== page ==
Jacques Delisle: Canada’s Justice Minister to review murder conviction of Quebec judge

WATCH: Jacques Delisle was found guilty of killing his disabled wife in 2009 and the Crown argued he did it to avoid a costly divorce. But, Delisle has a new lawyer and a new story that wasn’t revealed at the trial six years ago. Mike Armstrong explains.

QUEBEC — Federal Justice Minister Peter MacKay confirmed he will carefully examine a request for a new trial for the only Canadian judge ever convicted of first-degree murder.

MacKay told reporters in Montreal that documents from Jacques Delisle’s legal team have started to trickle in and he’ll wait to see all the evidence before proceeding.

Earlier in Quebec City on Friday, Delisle’s relatives and Ontario-based lawyer James Lockyer formally asked MacKay to review the case.

Lockyer said he wants Jacques Delisle to have an opportunity to testify at a new trial. He pointed out Crown forensics experts at Delisle’s trial concluded that Nicole Rainville must have been murdered, while the defence argued she must have taken her own life.

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“It’s apparent from the verdict the jury accepted the evidence of the Crown expert,” Lockyer told a news conference in Quebec City on Friday.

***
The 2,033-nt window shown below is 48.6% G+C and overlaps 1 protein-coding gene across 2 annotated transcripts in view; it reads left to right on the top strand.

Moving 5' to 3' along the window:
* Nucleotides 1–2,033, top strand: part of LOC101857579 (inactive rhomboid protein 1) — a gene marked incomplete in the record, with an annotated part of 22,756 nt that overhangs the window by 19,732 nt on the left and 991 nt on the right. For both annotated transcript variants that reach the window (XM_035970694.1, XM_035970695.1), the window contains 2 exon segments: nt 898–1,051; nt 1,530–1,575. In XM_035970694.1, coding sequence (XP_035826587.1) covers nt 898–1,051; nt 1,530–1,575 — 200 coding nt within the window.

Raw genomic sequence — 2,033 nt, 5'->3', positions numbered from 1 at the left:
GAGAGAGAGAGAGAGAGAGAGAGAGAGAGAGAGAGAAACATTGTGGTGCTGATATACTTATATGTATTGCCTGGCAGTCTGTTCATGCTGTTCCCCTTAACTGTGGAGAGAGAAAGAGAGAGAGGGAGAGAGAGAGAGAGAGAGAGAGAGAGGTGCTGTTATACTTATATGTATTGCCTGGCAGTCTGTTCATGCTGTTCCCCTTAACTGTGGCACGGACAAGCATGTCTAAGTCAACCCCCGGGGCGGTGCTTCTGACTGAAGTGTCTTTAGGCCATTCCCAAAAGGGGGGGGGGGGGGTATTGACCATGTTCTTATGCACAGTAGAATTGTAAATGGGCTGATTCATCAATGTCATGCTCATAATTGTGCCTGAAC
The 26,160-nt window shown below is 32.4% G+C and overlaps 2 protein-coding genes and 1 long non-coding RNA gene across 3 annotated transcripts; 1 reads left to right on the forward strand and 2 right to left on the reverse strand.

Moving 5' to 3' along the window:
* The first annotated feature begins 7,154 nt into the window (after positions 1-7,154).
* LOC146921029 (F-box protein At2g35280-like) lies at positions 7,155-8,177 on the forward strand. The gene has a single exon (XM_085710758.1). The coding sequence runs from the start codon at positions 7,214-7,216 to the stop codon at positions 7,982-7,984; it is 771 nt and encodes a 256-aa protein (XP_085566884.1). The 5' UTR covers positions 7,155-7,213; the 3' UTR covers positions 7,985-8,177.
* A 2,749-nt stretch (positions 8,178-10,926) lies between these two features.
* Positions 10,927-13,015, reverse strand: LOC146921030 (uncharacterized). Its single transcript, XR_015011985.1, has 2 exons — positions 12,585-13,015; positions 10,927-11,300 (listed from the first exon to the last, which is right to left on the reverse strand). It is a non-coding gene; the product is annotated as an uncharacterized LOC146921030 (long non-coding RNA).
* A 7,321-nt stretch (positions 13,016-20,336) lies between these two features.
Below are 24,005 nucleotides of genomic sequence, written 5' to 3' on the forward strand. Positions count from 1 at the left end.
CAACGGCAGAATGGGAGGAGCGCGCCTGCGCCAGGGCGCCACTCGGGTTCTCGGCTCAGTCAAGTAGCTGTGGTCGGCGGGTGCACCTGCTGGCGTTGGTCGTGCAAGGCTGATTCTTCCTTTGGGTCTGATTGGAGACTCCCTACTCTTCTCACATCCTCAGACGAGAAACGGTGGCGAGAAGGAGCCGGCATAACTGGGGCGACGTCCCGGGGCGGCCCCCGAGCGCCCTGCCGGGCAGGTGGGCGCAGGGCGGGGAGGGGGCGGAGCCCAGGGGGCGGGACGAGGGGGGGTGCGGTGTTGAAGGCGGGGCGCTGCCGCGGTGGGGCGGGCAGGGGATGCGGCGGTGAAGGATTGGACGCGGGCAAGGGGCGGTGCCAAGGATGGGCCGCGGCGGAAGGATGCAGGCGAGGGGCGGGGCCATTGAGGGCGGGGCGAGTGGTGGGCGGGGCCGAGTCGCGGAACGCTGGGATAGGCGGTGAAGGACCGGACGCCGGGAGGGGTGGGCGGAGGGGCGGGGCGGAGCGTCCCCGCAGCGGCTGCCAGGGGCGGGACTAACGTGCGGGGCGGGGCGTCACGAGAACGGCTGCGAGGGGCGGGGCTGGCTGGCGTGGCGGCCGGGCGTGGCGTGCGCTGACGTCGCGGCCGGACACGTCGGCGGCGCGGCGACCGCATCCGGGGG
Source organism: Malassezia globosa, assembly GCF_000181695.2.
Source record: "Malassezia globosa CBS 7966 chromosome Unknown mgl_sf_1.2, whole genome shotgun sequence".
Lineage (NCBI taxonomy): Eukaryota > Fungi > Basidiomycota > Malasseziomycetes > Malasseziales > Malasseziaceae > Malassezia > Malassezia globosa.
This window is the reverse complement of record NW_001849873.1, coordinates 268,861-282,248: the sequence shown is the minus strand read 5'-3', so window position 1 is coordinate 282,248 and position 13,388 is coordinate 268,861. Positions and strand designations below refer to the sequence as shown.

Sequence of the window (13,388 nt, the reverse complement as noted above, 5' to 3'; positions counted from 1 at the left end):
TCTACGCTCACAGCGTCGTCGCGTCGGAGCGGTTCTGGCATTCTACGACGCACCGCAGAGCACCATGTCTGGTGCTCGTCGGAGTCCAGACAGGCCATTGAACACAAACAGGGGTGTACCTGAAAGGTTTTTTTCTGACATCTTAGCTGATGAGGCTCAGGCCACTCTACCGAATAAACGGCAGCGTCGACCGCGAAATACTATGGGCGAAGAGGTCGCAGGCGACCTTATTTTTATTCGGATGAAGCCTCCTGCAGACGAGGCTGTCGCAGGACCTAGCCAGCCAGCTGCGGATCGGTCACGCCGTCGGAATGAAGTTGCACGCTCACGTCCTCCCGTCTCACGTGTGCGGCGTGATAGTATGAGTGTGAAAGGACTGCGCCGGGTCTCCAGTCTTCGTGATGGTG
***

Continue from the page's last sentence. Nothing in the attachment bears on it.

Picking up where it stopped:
“I believe they were wrong to do so.”

READ MORE: Quebec judge Jacques Delisle found guilty of murdering wife

Lockyer is an Ontario attorney and founder of the Association in Defence of the Wrongly Convicted.

Delisle, 79, is the only Canadian judge ever convicted of first-degree murder.

He has told the CBC and Radio-Canada in interviews from behind bars that he left a loaded gun for Rainville to take her own life in November 2009 and tried to talk her out of it but that he didn’t kill her.

READ MORE: Former Quebec judge convicted of killing his wife says he helped her commit suicide

Delisle did not testify at his trial, which ended with a jury finding him guilty in 2012 of premeditated murder.

When police arrived at the house the day of the death, Delisle said his wife had gone to get the gun by herself.

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Asked in the CBC and Radio-Canada interviews why he lied, he replied: “Because I didn’t want the family to know what really happened that morning. I didn’t want the family to know I helped Nicole commit suicide.”

READ MORE: Supreme Court strikes down Canada’s assisted suicide laws

Above: Federal Justice Minister Peter MacKay said he will look at a request for a new trial for Jacques Delisle. Elysia Bryan-Baines reports.

When the time came to testify at his trial, he sent his lawyer, Jacques Larochelle, to tell his family the dark secret.

They were devastated and the night before he was to take the stand, his daughter-in-law asked him to keep quiet.

He agreed, but said now he realizes it was a mistake.

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Asked why he should be believed now, Delisle replied: “Because I am telling the truth today, it’s as simple as that.”

Lockyer said he met Delisle for the first time in February 2014 and his family a few months later.

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